Polluting clouds of exhaust fumes rise in the air (Getty Images)

Call the Guinness Book: It’s been at least three million years since CO2 was this high

NICOLE KARLIS
NOVEMBER 26, 2019 12:14AM (UTC)
On Monday, the World Meteorological Organization (WMO) released a chilling report about the composition of Earth’s atmosphere, revealing that we have hit a new record for carbon dioxide levels.

According to the report, carbon dioxide (CO2) concentrations reached 407.8 parts per million in 2018. In 2017, they reached a high of 405.5 parts per million. This increase was close to the one we saw from 2016 to 2017. As noted in the report, Earth surpassed the 400 parts per million mark in 2015.

“There is no sign of a slowdown, let alone a decline, in greenhouse gases concentration in the atmosphere despite all the commitments under the Paris Agreement on Climate Change,” WMO Secretary-General Petteri Taalas said in a statement. “We need to translate the commitments into action and increase the level of ambition for the sake of the future welfare of the mankind.”

Taalas stated that the last time Earth observed similar levels of concentration in the atmosphere was over 3 million years ago.

“It is worth recalling that the last time the Earth experienced a comparable concentration of CO2 was 3-5 million years ago,” Taalas said. “Back then, the temperature was 2 to 3 degrees [centigrade] warmer, [and] sea level was 10 to 20 meters higher than now.”

Nitrous oxide, another gaseous industrial byproduct that is a main contributor to ozone layer loss, also increased in 2018, similarly reaching a new high. Nitrous oxide’s atmospheric concentration in 2018 was 331.1 parts per billion, 1.2 parts per billion higher than the previous year. Concentrations of methane also surged to 1,869 parts per billion in 2018, an increase of about 10 parts per billion from 2017. Methane is a greenhouse gas more potent than carbon dioxide.

Inger Andersen, executive director of the UN Environment Program, said in a statement that this report, along with a separate one from the United Nations that will be released on Tuesday, should compel the world’s governments to take action.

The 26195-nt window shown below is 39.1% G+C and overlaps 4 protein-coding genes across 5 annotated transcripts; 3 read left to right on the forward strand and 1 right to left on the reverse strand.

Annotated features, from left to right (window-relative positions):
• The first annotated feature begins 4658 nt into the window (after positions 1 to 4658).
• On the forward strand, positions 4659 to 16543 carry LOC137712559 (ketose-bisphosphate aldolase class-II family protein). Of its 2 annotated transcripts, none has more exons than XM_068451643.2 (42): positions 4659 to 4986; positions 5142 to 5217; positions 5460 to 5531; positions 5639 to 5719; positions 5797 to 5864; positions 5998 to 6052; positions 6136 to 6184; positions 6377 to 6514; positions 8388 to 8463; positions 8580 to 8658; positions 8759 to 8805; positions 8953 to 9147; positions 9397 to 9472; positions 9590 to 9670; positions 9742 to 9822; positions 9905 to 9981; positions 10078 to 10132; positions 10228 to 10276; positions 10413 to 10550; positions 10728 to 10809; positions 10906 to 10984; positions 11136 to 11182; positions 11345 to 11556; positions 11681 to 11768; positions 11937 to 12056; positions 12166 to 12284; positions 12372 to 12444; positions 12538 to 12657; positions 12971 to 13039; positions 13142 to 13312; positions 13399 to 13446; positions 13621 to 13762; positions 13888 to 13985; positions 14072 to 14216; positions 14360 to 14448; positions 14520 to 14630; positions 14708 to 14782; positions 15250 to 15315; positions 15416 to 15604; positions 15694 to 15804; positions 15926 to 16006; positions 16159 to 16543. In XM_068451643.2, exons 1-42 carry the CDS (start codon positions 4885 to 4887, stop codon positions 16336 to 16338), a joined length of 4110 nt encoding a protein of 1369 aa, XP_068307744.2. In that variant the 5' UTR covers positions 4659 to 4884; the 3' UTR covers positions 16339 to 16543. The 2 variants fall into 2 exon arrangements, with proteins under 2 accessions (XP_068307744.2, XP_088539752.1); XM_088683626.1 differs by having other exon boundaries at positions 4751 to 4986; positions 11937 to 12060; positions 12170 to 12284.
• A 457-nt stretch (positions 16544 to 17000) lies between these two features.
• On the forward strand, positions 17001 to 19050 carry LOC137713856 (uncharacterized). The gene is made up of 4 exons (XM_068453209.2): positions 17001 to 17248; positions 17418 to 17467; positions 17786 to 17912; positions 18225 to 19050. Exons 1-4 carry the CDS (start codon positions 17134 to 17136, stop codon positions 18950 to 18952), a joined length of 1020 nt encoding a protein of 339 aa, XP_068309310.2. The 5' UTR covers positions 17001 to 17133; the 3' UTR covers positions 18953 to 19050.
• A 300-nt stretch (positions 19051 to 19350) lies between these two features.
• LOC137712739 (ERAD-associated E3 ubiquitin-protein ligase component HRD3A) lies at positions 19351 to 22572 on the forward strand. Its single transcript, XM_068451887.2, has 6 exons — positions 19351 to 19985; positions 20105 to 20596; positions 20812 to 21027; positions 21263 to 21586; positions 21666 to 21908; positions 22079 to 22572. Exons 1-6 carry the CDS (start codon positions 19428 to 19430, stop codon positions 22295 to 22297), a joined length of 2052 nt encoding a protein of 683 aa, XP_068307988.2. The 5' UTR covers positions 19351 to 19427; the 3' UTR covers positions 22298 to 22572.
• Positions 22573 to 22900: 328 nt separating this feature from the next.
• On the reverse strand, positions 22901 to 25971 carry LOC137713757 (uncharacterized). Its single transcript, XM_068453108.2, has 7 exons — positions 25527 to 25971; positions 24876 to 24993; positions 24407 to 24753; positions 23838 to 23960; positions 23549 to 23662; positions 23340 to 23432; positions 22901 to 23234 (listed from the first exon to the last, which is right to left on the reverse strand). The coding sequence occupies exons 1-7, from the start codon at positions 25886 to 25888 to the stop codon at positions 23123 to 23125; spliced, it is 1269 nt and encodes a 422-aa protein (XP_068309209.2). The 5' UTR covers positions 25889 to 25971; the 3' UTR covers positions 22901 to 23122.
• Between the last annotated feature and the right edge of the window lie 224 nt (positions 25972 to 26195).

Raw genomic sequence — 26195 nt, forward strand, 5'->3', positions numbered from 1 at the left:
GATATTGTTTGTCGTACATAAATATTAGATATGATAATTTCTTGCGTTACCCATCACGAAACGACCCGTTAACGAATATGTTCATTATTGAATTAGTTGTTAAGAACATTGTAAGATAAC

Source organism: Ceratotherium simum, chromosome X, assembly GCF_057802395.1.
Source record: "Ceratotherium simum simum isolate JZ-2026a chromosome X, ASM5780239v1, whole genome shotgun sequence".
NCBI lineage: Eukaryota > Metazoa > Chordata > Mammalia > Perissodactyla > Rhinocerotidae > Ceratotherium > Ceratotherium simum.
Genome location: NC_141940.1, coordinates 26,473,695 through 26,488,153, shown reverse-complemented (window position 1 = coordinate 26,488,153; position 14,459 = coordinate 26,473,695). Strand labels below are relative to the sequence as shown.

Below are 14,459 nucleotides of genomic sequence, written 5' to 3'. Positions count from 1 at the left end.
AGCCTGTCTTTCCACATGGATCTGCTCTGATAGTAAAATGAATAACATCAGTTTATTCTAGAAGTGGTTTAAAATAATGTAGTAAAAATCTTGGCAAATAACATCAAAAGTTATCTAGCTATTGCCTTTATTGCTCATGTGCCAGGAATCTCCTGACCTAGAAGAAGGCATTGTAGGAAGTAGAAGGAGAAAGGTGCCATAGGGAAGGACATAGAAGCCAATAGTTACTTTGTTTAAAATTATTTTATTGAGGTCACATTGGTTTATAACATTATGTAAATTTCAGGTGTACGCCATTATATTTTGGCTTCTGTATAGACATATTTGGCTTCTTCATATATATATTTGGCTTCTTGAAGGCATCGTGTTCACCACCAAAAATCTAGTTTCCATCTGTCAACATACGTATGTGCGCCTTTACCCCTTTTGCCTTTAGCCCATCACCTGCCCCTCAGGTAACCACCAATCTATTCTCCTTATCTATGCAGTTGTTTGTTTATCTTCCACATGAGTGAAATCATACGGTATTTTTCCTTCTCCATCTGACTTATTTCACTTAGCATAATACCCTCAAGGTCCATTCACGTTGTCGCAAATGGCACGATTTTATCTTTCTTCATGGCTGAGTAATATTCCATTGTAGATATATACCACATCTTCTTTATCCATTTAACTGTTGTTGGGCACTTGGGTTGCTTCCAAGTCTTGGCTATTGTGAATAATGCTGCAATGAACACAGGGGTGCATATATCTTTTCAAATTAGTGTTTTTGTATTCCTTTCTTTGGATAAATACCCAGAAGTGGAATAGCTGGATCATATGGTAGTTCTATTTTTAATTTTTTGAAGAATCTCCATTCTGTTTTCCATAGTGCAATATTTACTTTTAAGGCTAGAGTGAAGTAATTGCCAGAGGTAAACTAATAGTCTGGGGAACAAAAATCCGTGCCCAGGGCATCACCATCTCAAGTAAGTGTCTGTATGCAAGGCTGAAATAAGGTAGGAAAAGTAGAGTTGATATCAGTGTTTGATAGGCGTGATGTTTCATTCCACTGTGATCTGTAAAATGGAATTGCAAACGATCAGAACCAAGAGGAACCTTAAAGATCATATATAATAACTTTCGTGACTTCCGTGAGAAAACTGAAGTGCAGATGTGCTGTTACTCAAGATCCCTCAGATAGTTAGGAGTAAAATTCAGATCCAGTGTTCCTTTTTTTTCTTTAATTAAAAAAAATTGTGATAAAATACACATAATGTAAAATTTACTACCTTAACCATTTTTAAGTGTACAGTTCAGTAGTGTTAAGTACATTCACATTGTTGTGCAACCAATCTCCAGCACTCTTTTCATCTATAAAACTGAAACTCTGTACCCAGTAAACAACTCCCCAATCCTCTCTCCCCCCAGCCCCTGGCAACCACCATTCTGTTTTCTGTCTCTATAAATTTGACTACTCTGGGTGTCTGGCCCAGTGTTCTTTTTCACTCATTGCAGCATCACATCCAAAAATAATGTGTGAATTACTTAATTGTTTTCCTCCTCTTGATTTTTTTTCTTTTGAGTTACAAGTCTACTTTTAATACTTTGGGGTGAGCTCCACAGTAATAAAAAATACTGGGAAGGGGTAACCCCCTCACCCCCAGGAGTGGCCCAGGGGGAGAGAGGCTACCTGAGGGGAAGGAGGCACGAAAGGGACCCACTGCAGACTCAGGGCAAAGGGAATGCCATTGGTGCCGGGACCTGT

“We face a stark choice: set in motion the radical transformations we need now, or face the consequences of a planet radically altered by climate change,” Andersen said.

The mere fact that greenhouse gases are rising in our atmosphere at the current rates are indeed a cause for concern. When it comes to climate change, it is not so much the levels of concentration that are problematic, but the rates at which they are happening. As the reports point out, the latest data on carbon dioxide concentration represents a 147 percent increase from pre-industrial levels (meaning prior to the year 1750).

The report bodes poorly for humanity’s hope to decrease carbon emissions and thus reduce or stabilize warming. While scientists don’t know precisely how much our planet is going to heat up in the coming decades, the future climate depends on the amount of greenhouse gases humans emit, and which get trapped in the atmosphere. Currently, there is no guaranteed solution to remove carbon trapped in our atmosphere, although there are a few ways that can help — in particular, planting trees.

Unfortunately, recent studies suggest that climate change could displace millions of people. A study published in Nature Communications in October stated that an estimated 150 million people are living on land that will be below the high tide line by 2050. That estimate was previously believed to be around 38 million people.

At the beginning of 2019, a report came out showing that after three years of being on the decline, CO2 emissions increased by an estimated 3.4 percent in the United States in 2018. It was the second-largest annual gain in two decades. The first happened in 2010, when the economy recovered from the Great Recession.

At the time, Elgie Holstein, Senior Director for Strategic Planning of the Environmental Defense Fund, told Salon the report was a “sobering reminder” that the Trump administration is working trying to dismantle previously established safeguards.

“At a high level, we need federal action to put a price and limits on carbon pollution,” Holstein said. “We also need to protect and strengthen existing climate safeguards – like the Clean Power Plan to limit power plant emissions and Clean Car standards – which the Trump Administration has been relentlessly trying to roll back.”

Earlier this month, the Trump administration formally alerted the United Nations that it would withdraw the United States from the Paris Agreement on climate change.

NICOLE KARLIS

Nicole Karlis is a news writer at Salon. She covers health, science, tech and gender politics. Tweet her @nicolekarlis.

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